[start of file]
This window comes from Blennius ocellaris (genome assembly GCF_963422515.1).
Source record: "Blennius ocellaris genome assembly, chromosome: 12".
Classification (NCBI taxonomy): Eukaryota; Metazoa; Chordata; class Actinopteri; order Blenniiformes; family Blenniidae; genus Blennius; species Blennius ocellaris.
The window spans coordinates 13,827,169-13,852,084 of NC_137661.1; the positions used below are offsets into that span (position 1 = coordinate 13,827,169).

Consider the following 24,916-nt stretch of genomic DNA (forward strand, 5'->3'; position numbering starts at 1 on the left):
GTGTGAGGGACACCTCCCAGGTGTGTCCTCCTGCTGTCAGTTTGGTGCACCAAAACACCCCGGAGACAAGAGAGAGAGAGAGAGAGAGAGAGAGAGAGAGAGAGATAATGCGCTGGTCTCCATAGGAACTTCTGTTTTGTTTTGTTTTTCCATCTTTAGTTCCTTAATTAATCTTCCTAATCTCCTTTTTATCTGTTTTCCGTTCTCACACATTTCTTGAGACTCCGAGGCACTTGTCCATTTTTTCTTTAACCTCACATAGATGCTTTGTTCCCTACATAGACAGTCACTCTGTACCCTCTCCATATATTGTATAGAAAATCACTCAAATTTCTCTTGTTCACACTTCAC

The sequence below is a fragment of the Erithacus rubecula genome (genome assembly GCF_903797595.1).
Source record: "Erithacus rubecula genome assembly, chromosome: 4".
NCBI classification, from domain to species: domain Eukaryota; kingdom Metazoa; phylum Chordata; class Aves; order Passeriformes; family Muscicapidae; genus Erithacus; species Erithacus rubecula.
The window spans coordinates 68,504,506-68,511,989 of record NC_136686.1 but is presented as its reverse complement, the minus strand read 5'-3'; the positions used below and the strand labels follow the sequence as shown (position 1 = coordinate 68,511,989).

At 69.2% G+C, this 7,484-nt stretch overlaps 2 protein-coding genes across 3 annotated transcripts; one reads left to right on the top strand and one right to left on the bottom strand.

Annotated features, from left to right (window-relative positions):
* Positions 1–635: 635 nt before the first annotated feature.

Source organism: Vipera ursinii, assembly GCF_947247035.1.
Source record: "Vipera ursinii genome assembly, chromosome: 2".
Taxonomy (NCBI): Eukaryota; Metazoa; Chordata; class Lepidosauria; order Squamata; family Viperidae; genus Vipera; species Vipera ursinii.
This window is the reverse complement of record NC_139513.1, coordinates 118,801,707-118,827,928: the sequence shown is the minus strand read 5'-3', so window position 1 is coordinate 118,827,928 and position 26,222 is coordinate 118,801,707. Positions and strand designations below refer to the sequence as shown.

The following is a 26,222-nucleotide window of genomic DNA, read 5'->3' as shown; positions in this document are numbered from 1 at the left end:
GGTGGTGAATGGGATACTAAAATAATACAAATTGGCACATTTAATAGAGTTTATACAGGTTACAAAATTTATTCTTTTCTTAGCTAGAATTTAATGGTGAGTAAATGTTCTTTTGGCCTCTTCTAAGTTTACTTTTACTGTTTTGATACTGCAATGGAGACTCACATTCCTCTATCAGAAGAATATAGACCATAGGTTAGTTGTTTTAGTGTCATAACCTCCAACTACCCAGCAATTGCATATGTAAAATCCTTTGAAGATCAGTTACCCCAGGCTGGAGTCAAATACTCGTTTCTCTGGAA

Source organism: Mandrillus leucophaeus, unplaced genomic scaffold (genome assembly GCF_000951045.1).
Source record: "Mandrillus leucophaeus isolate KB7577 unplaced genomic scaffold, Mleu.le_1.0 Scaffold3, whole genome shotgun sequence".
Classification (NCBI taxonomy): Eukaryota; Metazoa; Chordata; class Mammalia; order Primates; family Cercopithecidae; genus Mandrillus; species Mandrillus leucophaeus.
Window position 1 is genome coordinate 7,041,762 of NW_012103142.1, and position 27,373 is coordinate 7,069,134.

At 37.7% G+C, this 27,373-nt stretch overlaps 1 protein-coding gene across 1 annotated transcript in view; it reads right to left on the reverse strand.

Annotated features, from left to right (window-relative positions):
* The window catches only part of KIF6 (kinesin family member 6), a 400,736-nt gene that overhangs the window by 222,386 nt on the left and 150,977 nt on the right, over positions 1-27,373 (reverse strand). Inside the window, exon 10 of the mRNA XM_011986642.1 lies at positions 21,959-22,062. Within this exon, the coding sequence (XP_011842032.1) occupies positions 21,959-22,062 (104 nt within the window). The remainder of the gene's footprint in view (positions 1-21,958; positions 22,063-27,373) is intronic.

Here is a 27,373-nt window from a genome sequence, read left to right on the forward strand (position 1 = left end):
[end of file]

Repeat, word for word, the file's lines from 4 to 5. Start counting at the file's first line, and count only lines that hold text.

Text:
The window spans coordinates 13,827,169-13,852,084 of NC_137661.1; the positions used below are offsets into that span (position 1 = coordinate 13,827,169).

Consider the following 24,916-nt stretch of genomic DNA (forward strand, 5'->3'; position numbering starts at 1 on the left):